The plaintiff filed the suit originally before the learned Subordinate Judge,
Ananthapur in O.S.No.39 of 1988 and it was transferred to the Court of the
Senior Civil Judge, Penukonda, by the orders of the District Judge,
Ananthapur, on 01.08.1997 and the same was re-numbered as O.S.No.72 of 
1997 consequent to transfer. The first defendant expired pendentelite and his
legal representatives were brought on record as defendants 2 to 11. The son
of the first defendant was examined as D.W.1 and the two other vendees
under Ex.A.1, agreement of sale, were examined as D.Ws.2 and 3. 
        A perusal of E.A.1, agreement of sale, dated 16.03.1985, shows that
the land of an extent of Acs.0.25 cents in Survey No.524-1B was agreed to be
sold by the first defendant at the rate of Rs.19,000/- per cent and he received
the advance amount of Rs.1,00,000/- on the date of the agreement. The
balance sale consideration was agreed to be paid on or before 30.06.1985. It
was also stated that the advance amount would be forfeited in case of non-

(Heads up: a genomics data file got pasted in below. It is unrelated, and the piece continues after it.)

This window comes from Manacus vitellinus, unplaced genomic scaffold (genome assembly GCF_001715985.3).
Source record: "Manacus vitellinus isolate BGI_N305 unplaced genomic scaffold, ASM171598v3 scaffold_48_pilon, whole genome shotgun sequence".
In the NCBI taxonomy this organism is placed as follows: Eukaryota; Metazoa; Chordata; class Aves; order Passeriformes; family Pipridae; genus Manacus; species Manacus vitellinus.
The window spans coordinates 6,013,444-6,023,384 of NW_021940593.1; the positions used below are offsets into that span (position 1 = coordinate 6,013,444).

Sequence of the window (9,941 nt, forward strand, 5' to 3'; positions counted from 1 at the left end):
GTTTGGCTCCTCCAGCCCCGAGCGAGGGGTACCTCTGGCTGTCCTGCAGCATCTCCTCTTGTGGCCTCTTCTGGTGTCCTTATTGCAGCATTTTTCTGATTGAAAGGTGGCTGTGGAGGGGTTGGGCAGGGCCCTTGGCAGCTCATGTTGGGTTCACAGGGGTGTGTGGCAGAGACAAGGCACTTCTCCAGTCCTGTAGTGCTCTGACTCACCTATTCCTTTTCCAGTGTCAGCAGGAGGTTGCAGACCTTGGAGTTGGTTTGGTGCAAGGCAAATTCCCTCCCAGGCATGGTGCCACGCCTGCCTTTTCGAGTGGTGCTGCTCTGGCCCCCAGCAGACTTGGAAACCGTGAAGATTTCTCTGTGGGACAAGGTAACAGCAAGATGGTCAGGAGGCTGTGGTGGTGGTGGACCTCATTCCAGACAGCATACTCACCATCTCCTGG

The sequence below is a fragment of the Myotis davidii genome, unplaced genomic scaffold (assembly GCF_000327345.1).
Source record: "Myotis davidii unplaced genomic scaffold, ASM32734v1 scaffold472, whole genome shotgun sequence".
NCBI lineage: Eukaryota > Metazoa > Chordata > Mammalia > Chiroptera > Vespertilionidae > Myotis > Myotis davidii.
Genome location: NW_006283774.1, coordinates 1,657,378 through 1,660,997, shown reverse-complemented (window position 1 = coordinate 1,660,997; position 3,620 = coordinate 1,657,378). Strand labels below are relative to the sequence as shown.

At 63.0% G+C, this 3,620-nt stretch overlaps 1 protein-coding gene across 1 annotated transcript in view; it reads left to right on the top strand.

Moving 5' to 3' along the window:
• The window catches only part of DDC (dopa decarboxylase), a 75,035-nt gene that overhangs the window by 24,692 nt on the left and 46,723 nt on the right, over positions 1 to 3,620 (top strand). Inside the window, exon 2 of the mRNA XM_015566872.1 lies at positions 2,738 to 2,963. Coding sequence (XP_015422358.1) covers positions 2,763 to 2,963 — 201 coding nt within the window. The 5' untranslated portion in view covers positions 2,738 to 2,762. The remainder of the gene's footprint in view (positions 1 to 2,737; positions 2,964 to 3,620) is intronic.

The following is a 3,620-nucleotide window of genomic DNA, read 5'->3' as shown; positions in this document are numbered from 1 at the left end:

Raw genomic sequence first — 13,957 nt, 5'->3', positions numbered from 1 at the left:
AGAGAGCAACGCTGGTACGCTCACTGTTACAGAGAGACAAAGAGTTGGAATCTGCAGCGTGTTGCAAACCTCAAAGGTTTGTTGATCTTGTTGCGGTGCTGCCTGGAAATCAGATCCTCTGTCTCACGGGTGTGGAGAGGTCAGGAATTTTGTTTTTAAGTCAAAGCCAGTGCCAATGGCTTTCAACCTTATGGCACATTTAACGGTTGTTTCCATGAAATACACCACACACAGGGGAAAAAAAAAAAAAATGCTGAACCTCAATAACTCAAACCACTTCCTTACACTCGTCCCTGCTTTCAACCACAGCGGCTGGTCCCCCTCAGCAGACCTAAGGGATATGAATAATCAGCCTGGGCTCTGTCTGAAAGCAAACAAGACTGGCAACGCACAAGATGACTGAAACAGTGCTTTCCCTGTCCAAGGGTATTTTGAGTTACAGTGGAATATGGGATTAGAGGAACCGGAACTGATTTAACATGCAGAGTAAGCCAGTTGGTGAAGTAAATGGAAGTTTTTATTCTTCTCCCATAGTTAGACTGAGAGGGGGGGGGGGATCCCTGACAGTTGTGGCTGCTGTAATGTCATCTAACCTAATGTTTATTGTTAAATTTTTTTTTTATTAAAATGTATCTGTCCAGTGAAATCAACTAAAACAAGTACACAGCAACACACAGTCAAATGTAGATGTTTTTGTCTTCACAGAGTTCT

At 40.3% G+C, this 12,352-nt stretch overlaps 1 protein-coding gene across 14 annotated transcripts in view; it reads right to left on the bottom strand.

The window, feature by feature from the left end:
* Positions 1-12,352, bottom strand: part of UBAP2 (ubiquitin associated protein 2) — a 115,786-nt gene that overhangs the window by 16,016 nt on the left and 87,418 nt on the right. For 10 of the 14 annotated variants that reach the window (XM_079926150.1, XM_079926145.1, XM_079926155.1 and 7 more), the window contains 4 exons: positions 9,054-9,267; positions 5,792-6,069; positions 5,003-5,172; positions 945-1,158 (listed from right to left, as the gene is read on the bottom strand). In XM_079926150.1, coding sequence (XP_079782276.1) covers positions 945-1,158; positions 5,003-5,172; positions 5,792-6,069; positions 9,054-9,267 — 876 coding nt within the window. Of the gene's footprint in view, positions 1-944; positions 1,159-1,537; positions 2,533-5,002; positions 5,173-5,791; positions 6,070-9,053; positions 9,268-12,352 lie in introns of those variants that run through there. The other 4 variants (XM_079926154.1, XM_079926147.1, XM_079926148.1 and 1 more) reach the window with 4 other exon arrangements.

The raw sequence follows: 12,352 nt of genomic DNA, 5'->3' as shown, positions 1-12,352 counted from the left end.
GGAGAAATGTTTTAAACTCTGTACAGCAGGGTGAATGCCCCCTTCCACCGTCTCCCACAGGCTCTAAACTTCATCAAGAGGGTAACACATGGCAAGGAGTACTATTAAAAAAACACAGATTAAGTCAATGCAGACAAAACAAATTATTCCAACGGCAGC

payment of balance consideration within the date and in case of failure of the
first defendant to execute the sale deed in spite of paying the balance sale
consideration, the parties were given liberty to deposit the balance sale
consideration and get the document registered.
        In view of the submission made by the learned counsel for the
appellants that the plaintiff failed to aver his readiness and willingness and the
pleadings of the plaintiff were not in conformity with Order VI Rule 3 CPC and
clause 3 of Form 47 in appendix A, it has to be seen whether such a pleading